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Consumer Health Resources: Sleep--When you DON'T snooze, you lose!

Resources and tips for patients and health consumers

Popular culture teaches us that "if you snooze you lose," but research shows just the opposite—sleep is important! Learn why getting quality sleep is essential to health.

Find out what happens when we get the right kind of sleep and what negative consequences, like loss of productivity, result from not getting enough rest. Review tips and tricks to improve sleep patterns.

Sleep: The Facts

How much sleep do you need?*

  • Infants: as much as 16 hours per day
  • 1-5 years: 10-14 hours per day
  • 6-12 years: 9-12 hours per day
  • 13-18 years: 8-10 hours per day
  • Adults: 7-9 hours per day

*Learn more at:


  • According to the CDC, "A third of US adults report that they usually get less than the recommended amount of sleep."
  • A MedlinePlus article reports "national surveys show that 30 % of U.S. adults sleep fewer than 7 hours a night. As many as 30 % of adults report daytime sleepiness....[and] 70 % of adolescents sleep less than the recommended 8-9 hours each night."
  • It is estimated that driver sleepiness is a factor in about 100,000 car accidents each year, resulting in about 1,500 deaths.
  • Lack of sleep plays a role in "on the job accidents" such as numerous plane and ship incidents.
  • "Little Sleep, BIG COST" Infographic ~American Academy of Sleep Medicine

cartoon image of a researcherExplore more sleep disorder myths/facts

The National Heart, Lung, and Blood Institute's "Your Guide to Healthy Sleep" (available online, in PDF and several e-reader formats) is designed for patients and provides a comprehensive review of important sleep-related information.

Benefits of Sleep

Sleeping the right amount of hours:

  • Improves our ability to:
    • Learn
    • Focus
    • Remember
    • Problem solve
    • And be creative
  • Lowers blood pressure and allows our heart and blood vessels to rest
  • Helps certain hormones regulate:
    • Growth
    • The repair of cells and tissues
    • The immune system (to fight infection)
    • Blood sugar levels (which affect energy)
    • Appetite
  • Boosts our mood
  • Helps us better manage our emotions and behaviors (impulse control)

How Sleep Effects Your Health from NIH

Consequences of Sleep Deprivation

Symptoms of not getting enough sleep may include:

  • Sleepiness
  • Difficulty concentrating
  • Moodiness and/or emotional instability
  • Poor impulse control
  • Forgetfulness
  • Increased appetite
  • Accident prone
  • Reduced accuracy
  • Decreased productivity


Did you know...

After several nights of losing sleep—even a loss of just 1–2 hours per nightyour ability to function suffers as if you haven't slept at all for a day or two.

Lack of sleep also may lead to microsleep. Microsleep refers to brief moments of sleep that occur when you're normally awake. ~NIH

Think about what vital information might be missed during a microsleep that occurs at work, while driving, in a classroom, on the telephone, in a healthcare setting, while operating machinery....

"The costs of insufficient sleep in 2020 for the U.S. range from $299 billion to $433 billion. However, this increases by 2030, where the range is from $318 to $456 billion." Why Sleep Matters—The Economic Costs of Insufficient Sleep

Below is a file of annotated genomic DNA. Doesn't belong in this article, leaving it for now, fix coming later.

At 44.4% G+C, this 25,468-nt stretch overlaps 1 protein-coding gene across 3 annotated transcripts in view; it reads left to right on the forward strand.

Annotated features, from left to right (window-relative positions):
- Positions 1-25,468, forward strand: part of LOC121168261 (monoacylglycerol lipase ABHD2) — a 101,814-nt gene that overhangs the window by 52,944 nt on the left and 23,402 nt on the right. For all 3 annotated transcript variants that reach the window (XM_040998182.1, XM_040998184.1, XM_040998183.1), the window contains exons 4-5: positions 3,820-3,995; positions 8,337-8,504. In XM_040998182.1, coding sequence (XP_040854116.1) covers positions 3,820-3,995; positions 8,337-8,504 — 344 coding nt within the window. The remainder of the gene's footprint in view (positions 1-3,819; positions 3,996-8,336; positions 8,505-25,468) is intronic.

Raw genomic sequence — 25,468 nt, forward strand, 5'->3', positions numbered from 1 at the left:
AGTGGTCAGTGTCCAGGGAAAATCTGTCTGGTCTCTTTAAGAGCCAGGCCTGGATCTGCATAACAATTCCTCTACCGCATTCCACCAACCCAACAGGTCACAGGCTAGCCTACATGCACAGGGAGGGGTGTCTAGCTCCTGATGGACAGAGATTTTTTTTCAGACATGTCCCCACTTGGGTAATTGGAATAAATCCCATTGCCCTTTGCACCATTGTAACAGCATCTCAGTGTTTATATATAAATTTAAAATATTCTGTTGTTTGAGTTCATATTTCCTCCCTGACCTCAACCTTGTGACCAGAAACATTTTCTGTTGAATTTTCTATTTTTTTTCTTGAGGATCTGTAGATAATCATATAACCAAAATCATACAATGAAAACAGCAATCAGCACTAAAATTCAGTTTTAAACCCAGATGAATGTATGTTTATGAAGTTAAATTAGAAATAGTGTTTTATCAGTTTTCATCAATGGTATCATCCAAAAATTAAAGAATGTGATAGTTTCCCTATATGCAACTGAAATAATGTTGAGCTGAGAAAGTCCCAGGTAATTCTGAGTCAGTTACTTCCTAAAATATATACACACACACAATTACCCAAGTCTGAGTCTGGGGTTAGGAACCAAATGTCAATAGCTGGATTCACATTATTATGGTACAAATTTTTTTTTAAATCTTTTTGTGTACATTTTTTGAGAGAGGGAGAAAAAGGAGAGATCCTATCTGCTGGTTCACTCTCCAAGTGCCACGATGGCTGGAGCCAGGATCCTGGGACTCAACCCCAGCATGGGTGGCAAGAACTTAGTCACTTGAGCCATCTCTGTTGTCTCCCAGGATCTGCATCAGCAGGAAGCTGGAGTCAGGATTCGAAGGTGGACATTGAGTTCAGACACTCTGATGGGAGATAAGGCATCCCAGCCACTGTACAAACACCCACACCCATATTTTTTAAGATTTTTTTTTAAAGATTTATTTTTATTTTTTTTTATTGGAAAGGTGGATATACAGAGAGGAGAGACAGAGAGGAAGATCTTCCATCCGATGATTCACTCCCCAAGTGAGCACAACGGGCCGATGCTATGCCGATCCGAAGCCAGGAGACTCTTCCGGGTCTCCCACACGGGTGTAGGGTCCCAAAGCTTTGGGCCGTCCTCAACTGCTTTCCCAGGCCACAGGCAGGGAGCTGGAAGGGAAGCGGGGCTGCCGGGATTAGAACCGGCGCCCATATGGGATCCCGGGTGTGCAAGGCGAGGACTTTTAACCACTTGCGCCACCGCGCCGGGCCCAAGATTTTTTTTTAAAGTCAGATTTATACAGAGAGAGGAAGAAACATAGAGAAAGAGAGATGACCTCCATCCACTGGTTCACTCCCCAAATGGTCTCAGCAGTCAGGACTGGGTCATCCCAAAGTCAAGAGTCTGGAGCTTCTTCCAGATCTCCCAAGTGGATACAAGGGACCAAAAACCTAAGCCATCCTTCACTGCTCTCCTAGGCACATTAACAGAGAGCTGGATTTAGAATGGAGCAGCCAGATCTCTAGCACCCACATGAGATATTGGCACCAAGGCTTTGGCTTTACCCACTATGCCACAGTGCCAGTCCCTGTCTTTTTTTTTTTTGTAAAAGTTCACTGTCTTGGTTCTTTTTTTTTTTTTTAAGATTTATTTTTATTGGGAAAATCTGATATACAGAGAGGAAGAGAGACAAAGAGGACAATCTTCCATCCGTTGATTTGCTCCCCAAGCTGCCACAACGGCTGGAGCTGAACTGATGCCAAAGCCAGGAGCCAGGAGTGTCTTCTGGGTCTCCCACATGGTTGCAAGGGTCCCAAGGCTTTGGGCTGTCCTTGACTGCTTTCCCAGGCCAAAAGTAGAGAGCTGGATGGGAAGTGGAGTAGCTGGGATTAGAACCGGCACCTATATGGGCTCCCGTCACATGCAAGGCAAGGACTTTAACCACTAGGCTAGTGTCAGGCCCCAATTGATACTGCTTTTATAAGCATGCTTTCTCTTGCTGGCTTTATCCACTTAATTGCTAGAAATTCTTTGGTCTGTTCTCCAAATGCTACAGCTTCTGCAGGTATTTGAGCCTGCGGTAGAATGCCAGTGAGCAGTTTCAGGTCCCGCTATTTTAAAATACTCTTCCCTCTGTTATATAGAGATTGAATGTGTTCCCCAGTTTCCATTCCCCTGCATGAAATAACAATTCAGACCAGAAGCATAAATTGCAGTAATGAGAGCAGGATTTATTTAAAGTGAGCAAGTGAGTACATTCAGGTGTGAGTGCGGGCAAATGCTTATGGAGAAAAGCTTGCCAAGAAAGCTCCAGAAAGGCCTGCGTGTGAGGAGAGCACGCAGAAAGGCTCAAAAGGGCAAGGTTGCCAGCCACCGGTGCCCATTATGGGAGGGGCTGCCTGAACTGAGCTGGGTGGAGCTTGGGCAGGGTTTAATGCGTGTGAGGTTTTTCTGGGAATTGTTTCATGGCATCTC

Learn more: Sleep, Performance, and Public Safety from Harvard Medical School's Sleep Medicine Department

Insufficient sleep has been linked to these chronic diseases/conditions:

Diabetes: increased chance of developing type 2 diabetes, elevated blood sugar levels

Cardiovascular Disease: increased chance of stroke, high blood pressure, heart disease, irregular heart beat (arrhythmias)

Infection: the immune system is suppressed by lack of sleep increasing susceptibility to infection (like colds)

People who averaged < 7 hours of sleep a night were about 3X more likely to develop cold symptoms than people who got > 8 hours of sleep -- Learn more at: "Sleep and Health" from the Division of Sleep Medicine at Harvard Medical School

Did you know?? Sleep-deprived people given the flu shot develop only 1/2 as many antibodies as people getting enough sleep -- Learn more

Mental Health: increased chance of depression and/or anxiety

Obesity: lack of sleep leads to negative metabolic and hypothalamus function changes, plus, the longer a person is awake, the greater the chance of "grazing" (snacking)

Learn more at:

Sleep Disorders

Key sleep disorders include:

How to Talk to Your Doctor about Your Sleep --from the Sleep Foundation

Tips to Improve Sleep

  • Maintain a consistent sleep schedule
  • Avoid caffeine, nicotine, alcohol, heavy meals, and strenuous exercise too close to bedtime
  • Limit fluids close to bedtime
  • Sleep in a quiet, cool, dark room
  • Avoid bright lights and electronic screens
  • Ban "devices" from your sleep space

More ways to improve your sleep:
Six Things to Avoid Before Bedtime from

How to Sleep Better: 37 Hacks from
Healthy Sleep Habits from the NIH

Complementary/Alternative Health Strategies For Sleep

A variety of mind & body, herbal and supplement therapies are associated with sleep.
For a review of treatments and the scientific evidence associated with them, see:
Sleep Disorders:In Depth from the NIH: National Center for Complementary and Integrative Health

Recommended Reading

In addition to the articles referenced above, take a look at:
Sleep Deprivation and Deficiency Health Topic from the NIH
Sleep Disorders Health Topic from
Reliable Information About Sleep, Sleep Disorders, and Treatment Options from the American Academy of Sleep Medicine (AASM)

Need Help?


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  • Last Updated: Mar 15, 2024 11:13 AM
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